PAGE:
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Moving to Scrum: Making the Case to Management

Bring the power and efficiency of lean-agile development to your organization. Learn how to lobby for the adoption of a lean-agile Scrum software project management methodology from someone who's been through it.

oon after I joined a startup online service company I realized that for the first time in my career there was no project manager keeping track of the team's progress and helping clear obstacles. The absence was noticeable in the disorganized manner work was delegated, tracked, and planned. I had just come from a dot-com that was trying out Scrum and I had become an enthusiastic believer in the efficacy of the process. So, I set about figuring out how to sell Scrum to my IT department and business management.

In this article I'll attempt to use my experience to help you advocate for implementing Scrum at your workplace. I'll help you predict and avoid the obvious pitfalls and help you prepare for the questions that are sure to arise from your colleagues and managers. This article presumes that you are familiar with basic Scrum and agile terminology. Some exposure to the concepts of Lean development is helpful but not essential. This article won't detail what Scrum is or how it works but you can find pointers to excellent books and online information in the resources section at the end of the article or read our short, practical guide to Scrum.

Scrum Process Control—Know What You're Selling!
Scrum is a project management methodology, not a development methodology and is based upon empirical process control theory. Scrum's roots can be found in the Lean Manufacturing concepts that were most successfully advanced and implemented by Toyota over the last few decades. These ideas were ported to software development by Jeff Sutherland about 13 years ago. Jeff Sutherland and Ken Schwaber formalized and commercialized the process known as Scrum. You can find pointers to their work in the resources section at the end of this article.

A simplified definition of empirical process control is that processes are monitored and controlled with awareness of what is really being produced and a willingness to make changes based upon these observations. Manufacturing, in contrast to software development, usually has a well defined and fixed set of inputs; this makes it easy to implement rigid schedules. Due to the more predictable nature of manufacturing processes a prescriptive control methodology is appropriate. However, when a prescriptive control process is applied to an inherently volatile undertaking such as software development, both management and development personnel suffer the consequences.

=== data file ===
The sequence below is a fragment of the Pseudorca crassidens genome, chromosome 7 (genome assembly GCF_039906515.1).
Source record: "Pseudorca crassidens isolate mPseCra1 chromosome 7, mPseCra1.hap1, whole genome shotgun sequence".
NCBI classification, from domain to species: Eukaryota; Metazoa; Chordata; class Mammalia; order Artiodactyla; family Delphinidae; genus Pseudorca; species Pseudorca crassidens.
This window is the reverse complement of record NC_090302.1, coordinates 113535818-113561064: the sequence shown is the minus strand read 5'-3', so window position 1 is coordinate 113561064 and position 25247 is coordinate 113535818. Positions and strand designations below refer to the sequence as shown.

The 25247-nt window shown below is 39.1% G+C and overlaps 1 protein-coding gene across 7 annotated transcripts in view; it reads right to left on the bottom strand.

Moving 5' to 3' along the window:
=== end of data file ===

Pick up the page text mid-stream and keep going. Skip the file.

The "Lean ideal" is to approach the building of anything in such a way that continuous process improvement efforts are considered an essential part of what is being built. Self-managing and self-organizing teams are empowered to make choices to improve the product and make their work more productive and enjoyable. I hope to delve into the evolution of Scrum from Lean concepts in a future article but if you're in a hurry Mary and Tom Poppendieck's book "Implementing Lean Software Development: From Concept to Cash" is a great resource.

The book outlines key Lean concepts that improve software quality. Many development managers and IT professionals (not to mention business people) still conceive of software development to be like manufacturing. Therefore, understanding Scrum's roots in Lean manufacturing can help you make the case for Scrum by discussing how these progressive ideas map appropriately to software creation. These ideas aren't of the 'flip a switch and you're done' variety but rather concepts or themes that guide the way processes flow in your organization. In her paper, "Principles of Lean Thinking," Mary Poppendieck succinctly lists these basic principles as follows:

The Basic Principles of Lean Development

  • Add Nothing But Value (Eliminate Waste)
  • Center On The People Who Add Value
  • Flow Value From Demand (Delay Commitment)
  • Optimize Across Organizations
These basic, underlying principles are then applied to translate Lean manufacturing concerns into the software development concerns listed below.

The Seven Wastes of Software Development

  • Overproduction = Extra Features
  • Inventory = Requirements
  • Extra Processing Steps = Extra Steps
  • Motion = Finding Information
  • Defects = Defects Not Caught by Tests
  • Waiting = Waiting, Including Customers
  • Transportation = Handoffs
Check out the resources section of this article for more information about how to translate these golden rules into development best practices. For now, I'll turn my attention back to making the case for Scrum.

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